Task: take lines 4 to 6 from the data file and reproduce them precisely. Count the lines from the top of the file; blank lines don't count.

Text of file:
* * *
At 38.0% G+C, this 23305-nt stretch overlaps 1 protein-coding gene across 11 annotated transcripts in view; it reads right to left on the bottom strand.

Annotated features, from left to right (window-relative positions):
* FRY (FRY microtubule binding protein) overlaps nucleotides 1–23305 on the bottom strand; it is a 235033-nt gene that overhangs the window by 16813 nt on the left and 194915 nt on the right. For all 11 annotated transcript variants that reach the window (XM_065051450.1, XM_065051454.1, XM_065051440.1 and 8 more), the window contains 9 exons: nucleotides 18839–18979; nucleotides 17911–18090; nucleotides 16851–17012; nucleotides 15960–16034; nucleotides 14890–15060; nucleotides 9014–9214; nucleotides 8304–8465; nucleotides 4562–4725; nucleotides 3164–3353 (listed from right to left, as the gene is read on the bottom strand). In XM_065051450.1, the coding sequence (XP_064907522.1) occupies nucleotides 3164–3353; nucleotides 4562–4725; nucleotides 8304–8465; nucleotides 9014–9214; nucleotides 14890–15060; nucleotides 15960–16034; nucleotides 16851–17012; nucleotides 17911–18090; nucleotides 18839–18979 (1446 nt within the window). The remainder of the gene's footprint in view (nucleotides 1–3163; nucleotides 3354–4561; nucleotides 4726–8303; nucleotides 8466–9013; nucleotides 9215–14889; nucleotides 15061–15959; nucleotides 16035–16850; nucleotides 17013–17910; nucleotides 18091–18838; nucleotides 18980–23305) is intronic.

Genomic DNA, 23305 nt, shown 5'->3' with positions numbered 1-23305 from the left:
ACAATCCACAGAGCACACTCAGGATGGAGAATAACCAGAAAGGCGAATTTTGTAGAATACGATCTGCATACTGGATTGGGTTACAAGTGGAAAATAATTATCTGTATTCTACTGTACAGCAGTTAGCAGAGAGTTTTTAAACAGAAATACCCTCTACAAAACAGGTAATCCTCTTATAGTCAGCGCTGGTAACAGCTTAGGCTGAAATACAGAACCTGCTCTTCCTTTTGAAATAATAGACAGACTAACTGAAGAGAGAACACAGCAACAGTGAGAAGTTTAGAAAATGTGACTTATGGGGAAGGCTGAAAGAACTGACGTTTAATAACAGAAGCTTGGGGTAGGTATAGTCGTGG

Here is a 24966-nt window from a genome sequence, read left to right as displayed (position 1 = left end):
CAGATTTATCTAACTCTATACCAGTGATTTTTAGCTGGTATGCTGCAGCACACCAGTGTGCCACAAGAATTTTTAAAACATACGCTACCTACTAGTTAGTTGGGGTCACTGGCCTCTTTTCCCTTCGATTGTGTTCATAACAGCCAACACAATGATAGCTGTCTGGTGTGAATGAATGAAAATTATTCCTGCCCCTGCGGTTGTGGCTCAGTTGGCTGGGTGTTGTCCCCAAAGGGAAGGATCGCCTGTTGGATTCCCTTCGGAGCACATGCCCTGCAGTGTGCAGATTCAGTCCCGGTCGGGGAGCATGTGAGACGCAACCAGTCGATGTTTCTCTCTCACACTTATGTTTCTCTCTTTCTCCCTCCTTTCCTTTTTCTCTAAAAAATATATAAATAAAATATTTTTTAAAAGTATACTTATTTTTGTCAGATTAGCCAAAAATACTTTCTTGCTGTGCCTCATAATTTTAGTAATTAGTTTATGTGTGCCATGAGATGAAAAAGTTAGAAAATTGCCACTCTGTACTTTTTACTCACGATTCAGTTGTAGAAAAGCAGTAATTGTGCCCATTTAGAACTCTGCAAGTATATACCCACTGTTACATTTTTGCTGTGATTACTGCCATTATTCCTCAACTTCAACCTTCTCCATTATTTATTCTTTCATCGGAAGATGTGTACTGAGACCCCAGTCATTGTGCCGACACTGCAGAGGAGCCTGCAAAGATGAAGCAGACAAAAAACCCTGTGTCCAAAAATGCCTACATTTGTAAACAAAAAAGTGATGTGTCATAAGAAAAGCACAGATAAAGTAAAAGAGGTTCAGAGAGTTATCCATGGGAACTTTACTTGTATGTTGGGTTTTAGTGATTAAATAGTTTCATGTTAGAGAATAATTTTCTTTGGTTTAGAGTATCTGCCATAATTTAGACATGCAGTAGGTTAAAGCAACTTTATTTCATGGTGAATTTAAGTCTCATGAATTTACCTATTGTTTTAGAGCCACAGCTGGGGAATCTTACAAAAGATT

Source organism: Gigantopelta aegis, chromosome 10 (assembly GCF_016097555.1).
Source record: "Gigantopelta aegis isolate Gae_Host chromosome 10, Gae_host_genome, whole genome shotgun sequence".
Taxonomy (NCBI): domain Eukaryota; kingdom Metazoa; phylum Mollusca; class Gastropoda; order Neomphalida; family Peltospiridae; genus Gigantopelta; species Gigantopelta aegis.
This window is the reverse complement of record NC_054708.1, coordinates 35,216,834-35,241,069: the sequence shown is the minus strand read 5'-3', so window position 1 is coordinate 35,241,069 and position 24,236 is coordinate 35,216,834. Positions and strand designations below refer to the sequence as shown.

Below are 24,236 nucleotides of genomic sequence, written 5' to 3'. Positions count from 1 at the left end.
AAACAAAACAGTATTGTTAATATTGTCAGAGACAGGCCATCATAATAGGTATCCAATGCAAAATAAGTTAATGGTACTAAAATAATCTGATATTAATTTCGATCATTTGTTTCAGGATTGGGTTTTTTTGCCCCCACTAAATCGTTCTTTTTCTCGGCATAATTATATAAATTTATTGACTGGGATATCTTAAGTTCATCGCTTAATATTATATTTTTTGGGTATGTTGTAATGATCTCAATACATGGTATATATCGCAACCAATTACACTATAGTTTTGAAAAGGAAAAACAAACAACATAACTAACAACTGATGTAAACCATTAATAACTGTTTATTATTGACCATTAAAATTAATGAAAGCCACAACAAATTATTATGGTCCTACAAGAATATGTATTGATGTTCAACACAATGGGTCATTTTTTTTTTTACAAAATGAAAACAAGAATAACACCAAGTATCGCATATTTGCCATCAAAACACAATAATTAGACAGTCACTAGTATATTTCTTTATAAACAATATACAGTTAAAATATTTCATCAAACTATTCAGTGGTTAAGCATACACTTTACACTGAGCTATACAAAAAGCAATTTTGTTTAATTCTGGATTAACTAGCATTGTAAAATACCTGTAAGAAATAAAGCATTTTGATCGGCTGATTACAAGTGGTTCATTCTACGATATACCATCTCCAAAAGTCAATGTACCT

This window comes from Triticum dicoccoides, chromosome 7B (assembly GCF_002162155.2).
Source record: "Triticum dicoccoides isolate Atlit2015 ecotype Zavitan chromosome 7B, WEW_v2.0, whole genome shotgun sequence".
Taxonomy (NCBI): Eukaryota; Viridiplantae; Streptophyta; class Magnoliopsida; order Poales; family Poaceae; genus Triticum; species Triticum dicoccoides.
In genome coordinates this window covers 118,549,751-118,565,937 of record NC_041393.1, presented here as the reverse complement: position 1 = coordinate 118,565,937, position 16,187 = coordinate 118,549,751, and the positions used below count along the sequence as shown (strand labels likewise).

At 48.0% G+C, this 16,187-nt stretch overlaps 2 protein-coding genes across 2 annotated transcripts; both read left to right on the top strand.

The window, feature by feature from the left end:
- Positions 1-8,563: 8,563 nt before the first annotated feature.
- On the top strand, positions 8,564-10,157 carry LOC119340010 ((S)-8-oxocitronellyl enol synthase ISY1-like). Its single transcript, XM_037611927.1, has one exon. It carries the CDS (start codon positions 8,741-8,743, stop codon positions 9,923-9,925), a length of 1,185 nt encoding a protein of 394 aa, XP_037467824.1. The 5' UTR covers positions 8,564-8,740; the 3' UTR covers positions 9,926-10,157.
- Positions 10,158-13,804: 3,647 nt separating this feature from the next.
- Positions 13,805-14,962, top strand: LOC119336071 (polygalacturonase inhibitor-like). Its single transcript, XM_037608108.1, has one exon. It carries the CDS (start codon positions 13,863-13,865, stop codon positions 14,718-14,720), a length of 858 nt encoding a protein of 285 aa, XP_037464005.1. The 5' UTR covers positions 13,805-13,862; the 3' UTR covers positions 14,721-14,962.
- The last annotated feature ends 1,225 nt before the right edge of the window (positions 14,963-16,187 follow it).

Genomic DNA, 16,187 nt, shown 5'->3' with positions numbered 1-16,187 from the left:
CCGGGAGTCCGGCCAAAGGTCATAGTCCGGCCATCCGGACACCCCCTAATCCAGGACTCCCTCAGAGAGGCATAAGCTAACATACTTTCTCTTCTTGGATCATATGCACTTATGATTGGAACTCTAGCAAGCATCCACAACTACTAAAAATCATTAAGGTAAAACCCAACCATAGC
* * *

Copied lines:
Genomic DNA, 23305 nt, shown 5'->3' with positions numbered 1-23305 from the left:
ACAATCCACAGAGCACACTCAGGATGGAGAATAACCAGAAAGGCGAATTTTGTAGAATACGATCTGCATACTGGATTGGGTTACAAGTGGAAAATAATTATCTGTATTCTACTGTACAGCAGTTAGCAGAGAGTTTTTAAACAGAAATACCCTCTACAAAACAGGTAATCCTCTTATAGTCAGCGCTGGTAACAGCTTAGGCTGAAATACAGAACCTGCTCTTCCTTTTGAAATAATAGACAGACTAACTGAAGAGAGAACACAGCAACAGTGAGAAGTTTAGAAAATGTGACTTATGGGGAAGGCTGAAAGAACTGACGTTTAATAACAGAAGCTTGGGGTAGGTATAGTCGTGG

Here is a 24966-nt window from a genome sequence, read left to right as displayed (position 1 = left end):